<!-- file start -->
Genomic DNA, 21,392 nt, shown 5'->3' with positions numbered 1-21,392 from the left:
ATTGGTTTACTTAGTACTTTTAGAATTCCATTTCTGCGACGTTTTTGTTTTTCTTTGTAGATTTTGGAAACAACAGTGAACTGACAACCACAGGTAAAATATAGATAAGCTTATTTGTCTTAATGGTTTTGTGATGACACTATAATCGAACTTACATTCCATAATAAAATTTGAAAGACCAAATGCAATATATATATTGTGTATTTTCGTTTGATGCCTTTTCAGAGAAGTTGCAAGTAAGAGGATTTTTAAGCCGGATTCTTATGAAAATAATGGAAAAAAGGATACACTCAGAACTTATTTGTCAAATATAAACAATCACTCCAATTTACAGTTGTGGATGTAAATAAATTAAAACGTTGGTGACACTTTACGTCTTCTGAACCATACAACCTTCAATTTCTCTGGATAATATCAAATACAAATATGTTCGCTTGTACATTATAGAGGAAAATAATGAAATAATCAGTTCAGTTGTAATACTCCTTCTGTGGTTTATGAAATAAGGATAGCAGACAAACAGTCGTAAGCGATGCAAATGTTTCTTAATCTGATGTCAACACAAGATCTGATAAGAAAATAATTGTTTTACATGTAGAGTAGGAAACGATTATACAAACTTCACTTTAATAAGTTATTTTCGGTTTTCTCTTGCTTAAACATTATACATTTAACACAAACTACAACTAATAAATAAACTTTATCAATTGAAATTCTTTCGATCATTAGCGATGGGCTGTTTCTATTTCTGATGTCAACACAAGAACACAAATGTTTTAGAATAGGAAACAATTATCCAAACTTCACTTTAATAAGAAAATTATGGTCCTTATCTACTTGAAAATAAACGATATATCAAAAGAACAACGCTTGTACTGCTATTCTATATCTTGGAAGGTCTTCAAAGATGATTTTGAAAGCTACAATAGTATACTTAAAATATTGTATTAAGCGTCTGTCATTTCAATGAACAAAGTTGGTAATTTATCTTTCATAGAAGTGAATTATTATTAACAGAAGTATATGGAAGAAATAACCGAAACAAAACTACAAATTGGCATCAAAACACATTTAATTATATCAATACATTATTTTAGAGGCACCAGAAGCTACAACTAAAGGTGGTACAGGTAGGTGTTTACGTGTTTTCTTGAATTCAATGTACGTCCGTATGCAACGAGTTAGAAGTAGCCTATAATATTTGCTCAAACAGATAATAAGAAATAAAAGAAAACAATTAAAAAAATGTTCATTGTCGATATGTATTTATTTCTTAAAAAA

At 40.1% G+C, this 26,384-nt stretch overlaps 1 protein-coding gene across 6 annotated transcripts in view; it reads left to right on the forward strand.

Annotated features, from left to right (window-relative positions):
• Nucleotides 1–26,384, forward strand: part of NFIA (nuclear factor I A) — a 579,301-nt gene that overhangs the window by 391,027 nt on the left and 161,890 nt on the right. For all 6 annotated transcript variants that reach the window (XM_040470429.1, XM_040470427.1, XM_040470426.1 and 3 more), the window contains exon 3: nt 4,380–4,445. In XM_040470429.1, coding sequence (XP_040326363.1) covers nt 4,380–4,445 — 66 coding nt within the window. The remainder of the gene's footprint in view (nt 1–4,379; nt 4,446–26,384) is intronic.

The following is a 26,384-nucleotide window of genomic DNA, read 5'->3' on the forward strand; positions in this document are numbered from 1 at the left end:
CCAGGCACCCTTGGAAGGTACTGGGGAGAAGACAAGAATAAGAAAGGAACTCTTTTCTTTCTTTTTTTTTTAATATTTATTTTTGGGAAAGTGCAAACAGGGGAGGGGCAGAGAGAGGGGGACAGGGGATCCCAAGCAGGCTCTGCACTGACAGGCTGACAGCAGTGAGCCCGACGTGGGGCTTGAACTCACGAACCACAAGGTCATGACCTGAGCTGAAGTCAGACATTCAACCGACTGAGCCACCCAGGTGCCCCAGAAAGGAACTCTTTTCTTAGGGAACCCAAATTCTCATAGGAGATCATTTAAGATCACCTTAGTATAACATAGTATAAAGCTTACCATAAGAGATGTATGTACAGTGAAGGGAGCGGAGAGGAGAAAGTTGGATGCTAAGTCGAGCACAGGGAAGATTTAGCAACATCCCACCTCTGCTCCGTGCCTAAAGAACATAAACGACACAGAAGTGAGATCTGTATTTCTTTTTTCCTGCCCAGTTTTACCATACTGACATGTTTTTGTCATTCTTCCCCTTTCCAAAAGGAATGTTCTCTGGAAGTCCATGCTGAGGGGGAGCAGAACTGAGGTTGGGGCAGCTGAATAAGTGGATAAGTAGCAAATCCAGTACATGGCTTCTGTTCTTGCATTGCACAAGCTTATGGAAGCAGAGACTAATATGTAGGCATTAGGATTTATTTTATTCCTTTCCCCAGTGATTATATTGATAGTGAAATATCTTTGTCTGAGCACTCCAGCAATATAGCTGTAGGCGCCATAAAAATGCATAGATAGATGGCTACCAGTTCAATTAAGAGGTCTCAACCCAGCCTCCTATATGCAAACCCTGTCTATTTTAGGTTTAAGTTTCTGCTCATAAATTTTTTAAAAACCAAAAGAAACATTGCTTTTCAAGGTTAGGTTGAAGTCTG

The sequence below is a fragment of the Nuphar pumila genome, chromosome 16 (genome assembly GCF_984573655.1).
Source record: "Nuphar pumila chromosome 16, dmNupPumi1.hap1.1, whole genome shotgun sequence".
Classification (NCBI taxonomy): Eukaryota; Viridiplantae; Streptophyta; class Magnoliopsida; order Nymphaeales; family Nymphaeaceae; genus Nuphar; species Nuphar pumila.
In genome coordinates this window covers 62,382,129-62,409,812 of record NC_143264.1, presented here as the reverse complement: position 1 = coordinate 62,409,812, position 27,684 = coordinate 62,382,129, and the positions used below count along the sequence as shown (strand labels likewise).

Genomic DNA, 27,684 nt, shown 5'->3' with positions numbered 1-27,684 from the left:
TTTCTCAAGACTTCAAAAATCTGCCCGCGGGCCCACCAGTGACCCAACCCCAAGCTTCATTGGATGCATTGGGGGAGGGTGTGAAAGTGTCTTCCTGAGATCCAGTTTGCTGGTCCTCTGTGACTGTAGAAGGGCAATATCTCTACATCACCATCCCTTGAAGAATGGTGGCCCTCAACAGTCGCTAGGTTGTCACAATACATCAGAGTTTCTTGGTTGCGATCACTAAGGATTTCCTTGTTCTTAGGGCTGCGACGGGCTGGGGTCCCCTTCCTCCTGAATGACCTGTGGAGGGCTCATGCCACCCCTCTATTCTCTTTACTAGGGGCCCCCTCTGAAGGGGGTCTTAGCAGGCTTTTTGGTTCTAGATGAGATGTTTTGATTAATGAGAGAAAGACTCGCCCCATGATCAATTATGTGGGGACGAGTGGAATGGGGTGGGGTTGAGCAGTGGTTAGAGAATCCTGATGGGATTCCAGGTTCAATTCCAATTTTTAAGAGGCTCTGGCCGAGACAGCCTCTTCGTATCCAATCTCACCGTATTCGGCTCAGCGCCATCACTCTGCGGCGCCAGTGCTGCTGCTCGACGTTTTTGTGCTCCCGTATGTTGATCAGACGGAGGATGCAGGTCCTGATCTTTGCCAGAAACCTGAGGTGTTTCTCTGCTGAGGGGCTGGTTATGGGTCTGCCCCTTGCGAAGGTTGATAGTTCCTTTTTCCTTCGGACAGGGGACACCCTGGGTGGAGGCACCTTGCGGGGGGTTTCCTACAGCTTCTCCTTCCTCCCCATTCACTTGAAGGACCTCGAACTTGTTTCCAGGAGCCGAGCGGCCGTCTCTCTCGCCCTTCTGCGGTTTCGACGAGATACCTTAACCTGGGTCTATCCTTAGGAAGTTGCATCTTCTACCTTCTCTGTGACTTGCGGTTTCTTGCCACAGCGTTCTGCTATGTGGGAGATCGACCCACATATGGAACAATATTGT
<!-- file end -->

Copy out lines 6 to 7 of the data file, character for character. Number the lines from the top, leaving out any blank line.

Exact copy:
The following is a 26,384-nucleotide window of genomic DNA, read 5'->3' on the forward strand; positions in this document are numbered from 1 at the left end:
CCAGGCACCCTTGGAAGGTACTGGGGAGAAGACAAGAATAAGAAAGGAACTCTTTTCTTTCTTTTTTTTTTAATATTTATTTTTGGGAAAGTGCAAACAGGGGAGGGGCAGAGAGAGGGGGACAGGGGATCCCAAGCAGGCTCTGCACTGACAGGCTGACAGCAGTGAGCCCGACGTGGGGCTTGAACTCACGAACCACAAGGTCATGACCTGAGCTGAAGTCAGACATTCAACCGACTGAGCCACCCAGGTGCCCCAGAAAGGAACTCTTTTCTTAGGGAACCCAAATTCTCATAGGAGATCATTTAAGATCACCTTAGTATAACATAGTATAAAGCTTACCATAAGAGATGTATGTACAGTGAAGGGAGCGGAGAGGAGAAAGTTGGATGCTAAGTCGAGCACAGGGAAGATTTAGCAACATCCCACCTCTGCTCCGTGCCTAAAGAACATAAACGACACAGAAGTGAGATCTGTATTTCTTTTTTCCTGCCCAGTTTTACCATACTGACATGTTTTTGTCATTCTTCCCCTTTCCAAAAGGAATGTTCTCTGGAAGTCCATGCTGAGGGGGAGCAGAACTGAGGTTGGGGCAGCTGAATAAGTGGATAAGTAGCAAATCCAGTACATGGCTTCTGTTCTTGCATTGCACAAGCTTATGGAAGCAGAGACTAATATGTAGGCATTAGGATTTATTTTATTCCTTTCCCCAGTGATTATATTGATAGTGAAATATCTTTGTCTGAGCACTCCAGCAATATAGCTGTAGGCGCCATAAAAATGCATAGATAGATGGCTACCAGTTCAATTAAGAGGTCTCAACCCAGCCTCCTATATGCAAACCCTGTCTATTTTAGGTTTAAGTTTCTGCTCATAAATTTTTTAAAAACCAAAAGAAACATTGCTTTTCAAGGTTAGGTTGAAGTCTG